Here's How Much 'Real News' You Can Get from Celebrity Twitter Alone


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Here's How Much 'Real News' You Can Get from Celebrity Twitter Alone

In a week when Donald J. Trump officially became leader of the free world, I restricted my media diet exclusively to celeb tweets. This is what I learned.

This article originally appeared on VICE Canada.

Navigating online news media in 2017 is at best a disorienting experience. Teen Vogue is woke, most people only click on whatever pops up in their social feed, and if you ask the newest leader of the free world, apparently the New York Times is "fake news." Unfortunately for everyone, the people who have the massive followings necessary to reach wide audiences seem to rarely post about anything but themselves or the products they are getting paid to promote.


During the week leading up to Trump's inauguration and the Women's March on Washington there was sure to be no shortage of important news. In an effort to understand how much famous people spread real world information, I vowed to only receive my news exclusively through celebrity tweets.

I read the news constantly on a normal day. It's literally my job. I use a news aggregator app, and click a lot of articles from the liberal echo chamber that is my Facebook feed. I also try to fly away from the nest once in awhile to see what the other side's got going on. I visit pages like Fox News and watch Ezra Levant's ridiculously right-wing Rebel Media YouTube channel on a semi-regular basis.

As for Twitter, I'm an avid user. I use it way too much. Sometimes I catch myself with it open on my desktop and phone at the same time. I wasn't exactly looking forward to limiting my intake sources to actors, YouTubers, and pop stars, but I thought disconnecting from the constant, shitty Trump news that regularly fills my feed might be a necessary break.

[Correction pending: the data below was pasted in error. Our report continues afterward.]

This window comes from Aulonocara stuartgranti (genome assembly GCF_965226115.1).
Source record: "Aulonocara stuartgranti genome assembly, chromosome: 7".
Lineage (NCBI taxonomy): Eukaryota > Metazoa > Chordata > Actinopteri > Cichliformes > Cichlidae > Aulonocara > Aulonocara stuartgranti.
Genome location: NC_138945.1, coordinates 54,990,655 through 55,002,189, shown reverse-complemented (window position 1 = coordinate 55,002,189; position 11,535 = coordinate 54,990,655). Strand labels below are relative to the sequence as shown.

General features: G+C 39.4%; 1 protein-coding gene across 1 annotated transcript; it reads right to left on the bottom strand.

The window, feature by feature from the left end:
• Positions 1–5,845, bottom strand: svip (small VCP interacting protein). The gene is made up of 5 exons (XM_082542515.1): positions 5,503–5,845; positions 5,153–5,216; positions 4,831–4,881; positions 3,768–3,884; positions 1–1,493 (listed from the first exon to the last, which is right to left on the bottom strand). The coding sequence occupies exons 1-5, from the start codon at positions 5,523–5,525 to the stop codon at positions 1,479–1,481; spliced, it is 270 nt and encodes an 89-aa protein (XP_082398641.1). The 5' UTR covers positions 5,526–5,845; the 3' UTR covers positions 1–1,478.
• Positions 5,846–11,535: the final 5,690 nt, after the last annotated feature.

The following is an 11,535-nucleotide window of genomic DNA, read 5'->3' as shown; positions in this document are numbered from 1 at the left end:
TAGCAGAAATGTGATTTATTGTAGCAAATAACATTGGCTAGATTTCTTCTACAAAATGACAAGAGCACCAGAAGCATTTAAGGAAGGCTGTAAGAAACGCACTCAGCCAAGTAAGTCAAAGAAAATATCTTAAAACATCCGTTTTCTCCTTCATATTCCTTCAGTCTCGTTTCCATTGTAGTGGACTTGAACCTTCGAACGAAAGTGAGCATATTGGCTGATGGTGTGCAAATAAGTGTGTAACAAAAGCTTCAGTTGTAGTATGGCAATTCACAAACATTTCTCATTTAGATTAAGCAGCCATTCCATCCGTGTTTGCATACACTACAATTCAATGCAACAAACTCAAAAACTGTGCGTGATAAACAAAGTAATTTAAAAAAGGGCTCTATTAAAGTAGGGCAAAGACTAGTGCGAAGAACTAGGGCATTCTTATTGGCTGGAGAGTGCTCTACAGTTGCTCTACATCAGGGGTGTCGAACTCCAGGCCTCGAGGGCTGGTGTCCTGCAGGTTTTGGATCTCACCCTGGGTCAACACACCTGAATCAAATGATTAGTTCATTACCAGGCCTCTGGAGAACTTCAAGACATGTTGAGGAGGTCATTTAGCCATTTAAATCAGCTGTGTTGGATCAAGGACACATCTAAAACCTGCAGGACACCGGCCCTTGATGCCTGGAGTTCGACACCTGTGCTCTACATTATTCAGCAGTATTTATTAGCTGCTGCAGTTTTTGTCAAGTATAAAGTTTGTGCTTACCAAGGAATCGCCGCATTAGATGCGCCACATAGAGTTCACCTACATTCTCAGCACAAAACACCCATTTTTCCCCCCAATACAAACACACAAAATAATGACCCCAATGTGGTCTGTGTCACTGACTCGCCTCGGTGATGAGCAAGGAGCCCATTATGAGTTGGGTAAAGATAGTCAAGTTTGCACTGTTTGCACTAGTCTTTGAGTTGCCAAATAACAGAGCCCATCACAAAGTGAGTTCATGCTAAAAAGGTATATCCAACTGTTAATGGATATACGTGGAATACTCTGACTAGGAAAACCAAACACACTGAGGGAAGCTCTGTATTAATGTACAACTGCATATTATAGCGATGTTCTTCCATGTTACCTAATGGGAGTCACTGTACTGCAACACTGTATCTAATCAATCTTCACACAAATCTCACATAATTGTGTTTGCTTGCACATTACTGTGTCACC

After panicking for over an hour while trying to choose a new username, I got locked out of my account. I ended up with the handle @baeoblivion. With my Beyonce-floating-in-space header in place, I was ready to start following celebs. The sample size had to be limited yet broad in variety of political backgrounds, ages, and washed-upness.

I tried taking on the mindset of a stereotypical millennial and immediately followed The Rock, Ariana Grande, Zayn Malik, Taylor Swift, Drake, and the entire Kardashian bloodline. After realizing how out of touch I am with millennial culture, I turned to this Forbes most followed list. Most of the celebs on the list didn't show propensity for posting political content, so I sought out politically-minded celebs like Tom Arnold, Alec Baldwin, Kirstie Alley, Mark Ruffalo, Tyler Oakley, Scott Baio, and of course, Cher.